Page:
Start the conversation by talking about your own likes and dislikes
Having too much pride and not knowing how to advocate for yourself are two barriers that might make talking about sex feel terrifying or awkward, Shan explained. Starting the conversation by talking about your own likes and dislikes, fantasies, and ideas can make it easier. “It can be, ‘What’s the hottest thing someone’s ever done for you before?’ Start asking the questions you want to ask. And hopefully that person will pick up on it and start doing the same things for you,” Shan told Teen Vogue, adding, “You want to ensure this conversation feels like good sex. You’ve gotta approach it with curiosity. Good sex is when you’re a tourist and not a tour guide. And you also want to be a tourist in this conversation. You’re curious and in this new space and you should be excited because you don’t have all the answers.”
The Five Action Steps suggests that talking to your partner about sex is a part of learning to treat your partner well and expecting them to treat you well. Shan explains that learning how to advocate for yourself can begin with talking about smaller desires with your partner, like what you want to watch on Netflix or what you want to eat for dinner. Starting small can help you talk about things that feel more complicated, according to Shan.
Part of talking to your partner about sex is also establishing boundaries. The most important thing to remember is that you deserve to be in a relationship where the amount of sex you’re having and the ways you’re being intimate align with what both you and your partner want and need. Sex, like any part of a relationship, is something that requires work, but talking about it can be as simple as telling someone when they do something you really like.
“You can say ‘I don’t like what you’re doing,” or wait for a moment when they do something you like and say, ‘More of that,’” Shan says. Positive reinforcement can make your partner feel confident about their abilities. Learning together is an option, too. Shan suggests that mutual masturbation is a great way to “show each other how you like to be touched.”
Ultimately, the Five Action Steps provide a framework for how to begin that conversation, and build a fulfilling relationship or partnership. And while sex and physical intimacy don’t necessarily have to be present in a relationship to make it healthy, talking to your partner is the only way to know how high of a priority sex is, and what your partner does or doesn’t like. That means it’s also an opportunity to help your partner understand exactly what you find most pleasurable.
[D]ecades ago, wandering a ramshackle German flea market, an old book caught my eye. Emblazoned in gold on its brick red cover was the beckoning title Sexualkatastrophen. In its inevitably German way, the title (in English, obviously, Sexual Catastrophes) said it all and that alone was worth the few dollars price. Little did I know I had purchased a 1926 first edition of a collection of sexual studies including several written by the father of modern LGBTQ liberation, Magnus Hirschfeld.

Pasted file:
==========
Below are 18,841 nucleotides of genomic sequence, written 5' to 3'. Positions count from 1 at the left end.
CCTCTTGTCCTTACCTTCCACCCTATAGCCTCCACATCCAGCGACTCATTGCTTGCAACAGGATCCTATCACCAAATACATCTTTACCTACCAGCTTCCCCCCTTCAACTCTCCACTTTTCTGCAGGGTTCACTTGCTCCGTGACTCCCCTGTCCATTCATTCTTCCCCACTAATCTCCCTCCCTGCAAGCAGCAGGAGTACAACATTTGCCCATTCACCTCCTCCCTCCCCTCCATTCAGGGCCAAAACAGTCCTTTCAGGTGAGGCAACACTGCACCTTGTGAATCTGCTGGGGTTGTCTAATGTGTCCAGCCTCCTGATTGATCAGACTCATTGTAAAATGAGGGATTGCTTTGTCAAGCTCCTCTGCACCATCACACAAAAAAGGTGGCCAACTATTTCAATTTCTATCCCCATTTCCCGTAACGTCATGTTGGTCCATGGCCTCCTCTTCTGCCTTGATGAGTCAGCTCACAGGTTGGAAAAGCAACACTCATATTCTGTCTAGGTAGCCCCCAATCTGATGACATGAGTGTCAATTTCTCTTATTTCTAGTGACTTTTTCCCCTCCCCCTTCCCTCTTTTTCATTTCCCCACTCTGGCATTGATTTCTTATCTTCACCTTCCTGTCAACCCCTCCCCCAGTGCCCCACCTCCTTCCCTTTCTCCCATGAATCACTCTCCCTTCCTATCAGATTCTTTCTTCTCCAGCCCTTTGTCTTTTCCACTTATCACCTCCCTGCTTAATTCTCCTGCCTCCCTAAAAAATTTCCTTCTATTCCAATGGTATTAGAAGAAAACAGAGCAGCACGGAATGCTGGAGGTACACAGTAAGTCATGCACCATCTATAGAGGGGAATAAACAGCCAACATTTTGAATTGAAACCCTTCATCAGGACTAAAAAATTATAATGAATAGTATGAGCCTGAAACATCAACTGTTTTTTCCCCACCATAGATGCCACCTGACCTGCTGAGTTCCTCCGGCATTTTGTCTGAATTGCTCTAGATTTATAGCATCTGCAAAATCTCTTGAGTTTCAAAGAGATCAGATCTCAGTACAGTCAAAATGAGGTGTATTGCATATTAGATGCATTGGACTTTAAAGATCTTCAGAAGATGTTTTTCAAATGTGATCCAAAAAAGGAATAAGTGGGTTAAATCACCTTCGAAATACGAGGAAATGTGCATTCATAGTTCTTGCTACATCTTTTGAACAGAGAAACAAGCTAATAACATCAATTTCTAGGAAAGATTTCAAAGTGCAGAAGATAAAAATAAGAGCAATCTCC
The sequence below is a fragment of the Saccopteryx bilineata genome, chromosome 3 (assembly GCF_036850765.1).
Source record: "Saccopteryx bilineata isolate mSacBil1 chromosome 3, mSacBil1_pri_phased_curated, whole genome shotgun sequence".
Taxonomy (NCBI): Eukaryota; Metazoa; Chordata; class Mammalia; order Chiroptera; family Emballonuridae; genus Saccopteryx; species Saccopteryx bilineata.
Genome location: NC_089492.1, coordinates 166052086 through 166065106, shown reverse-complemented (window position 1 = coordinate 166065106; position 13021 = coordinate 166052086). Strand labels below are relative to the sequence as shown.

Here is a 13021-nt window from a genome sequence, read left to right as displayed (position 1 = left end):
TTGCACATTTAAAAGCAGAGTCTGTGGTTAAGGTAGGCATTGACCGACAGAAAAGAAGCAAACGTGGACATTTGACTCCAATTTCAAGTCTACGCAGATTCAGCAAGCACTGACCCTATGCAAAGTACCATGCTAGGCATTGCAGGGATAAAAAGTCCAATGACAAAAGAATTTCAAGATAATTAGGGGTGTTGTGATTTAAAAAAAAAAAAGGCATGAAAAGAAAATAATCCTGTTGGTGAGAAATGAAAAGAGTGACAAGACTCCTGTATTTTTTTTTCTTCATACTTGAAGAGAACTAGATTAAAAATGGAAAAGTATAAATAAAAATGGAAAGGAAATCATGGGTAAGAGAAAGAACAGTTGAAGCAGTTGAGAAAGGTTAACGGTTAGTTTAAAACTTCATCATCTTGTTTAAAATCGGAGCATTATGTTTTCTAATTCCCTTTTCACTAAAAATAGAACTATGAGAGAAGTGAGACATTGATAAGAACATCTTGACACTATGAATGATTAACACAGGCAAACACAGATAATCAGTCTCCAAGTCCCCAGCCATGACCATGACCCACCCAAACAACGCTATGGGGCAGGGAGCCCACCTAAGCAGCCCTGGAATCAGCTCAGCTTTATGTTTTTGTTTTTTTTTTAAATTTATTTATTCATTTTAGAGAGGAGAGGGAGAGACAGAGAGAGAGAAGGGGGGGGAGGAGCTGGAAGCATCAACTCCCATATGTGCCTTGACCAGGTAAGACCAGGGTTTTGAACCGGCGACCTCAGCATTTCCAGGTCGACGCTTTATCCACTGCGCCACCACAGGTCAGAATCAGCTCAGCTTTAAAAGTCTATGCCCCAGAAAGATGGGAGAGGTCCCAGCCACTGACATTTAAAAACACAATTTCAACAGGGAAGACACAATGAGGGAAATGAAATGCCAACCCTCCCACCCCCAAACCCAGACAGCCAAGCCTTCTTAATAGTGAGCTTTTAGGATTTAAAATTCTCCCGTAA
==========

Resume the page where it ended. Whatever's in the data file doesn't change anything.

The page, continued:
Like his other works on the subject, his contributions to Sexualkatastrophen present scientific biographies of individual trans (he invented the term “transvestite” in 1910 that would evolve into today’s transgender and its variants), gay and lesbian subjects. Reading it at the time, I was struck by Hirschfeld’s candid and natural embrace of sexuality that helped confirm my own sense of being of another identity that was as valid as any other. And, as it still does today, the book made clear how we are so predisposed to ignorance and denial that our whole social structure continues to suffer as a result.
May 14 marks the 150th anniversary of Hirschfeld’s birth in 1868. The significance of the occasion is recognized in his native Germany where 2018-2019 has been declared “Hirschfeld Anniversary Year.” In July, the German Federal Post Office will issue a postage stamp in his honor. Throughout the jubilee, arts events, seminars, exhibits, conferences and concerts will celebrate the “Einstein of Sex” or, as he was affectionately known within his gay Weimar circle, Tante Magnesia (“Aunt Magnesia”).
Hirschfeld’s work in the field of sex was groundbreaking and visionary. Basing his theory of sexuality and gender on the “born this way” principle, he argued the case for fluidity and that all sexual expressions and their characteristics were part of a spectrum from masculine to feminine. He believed that homosexuality was, in fact, a third sex and practiced universally. As early as the 1890s he advocated the legalization of abortion and the decriminalization of homosexuality. In 1919, he helped produce a film, Anders als die Andern (Different from the Others). It depicts the plight of a gay man subjected to blackmail (it still exists today only as a restored reconstruction). His work, he hoped, would help fight prejudice and provide justice through knowledge for those “hostages of morality,” the victims of an invented system that condemned their natural deviations from the norm as deviance.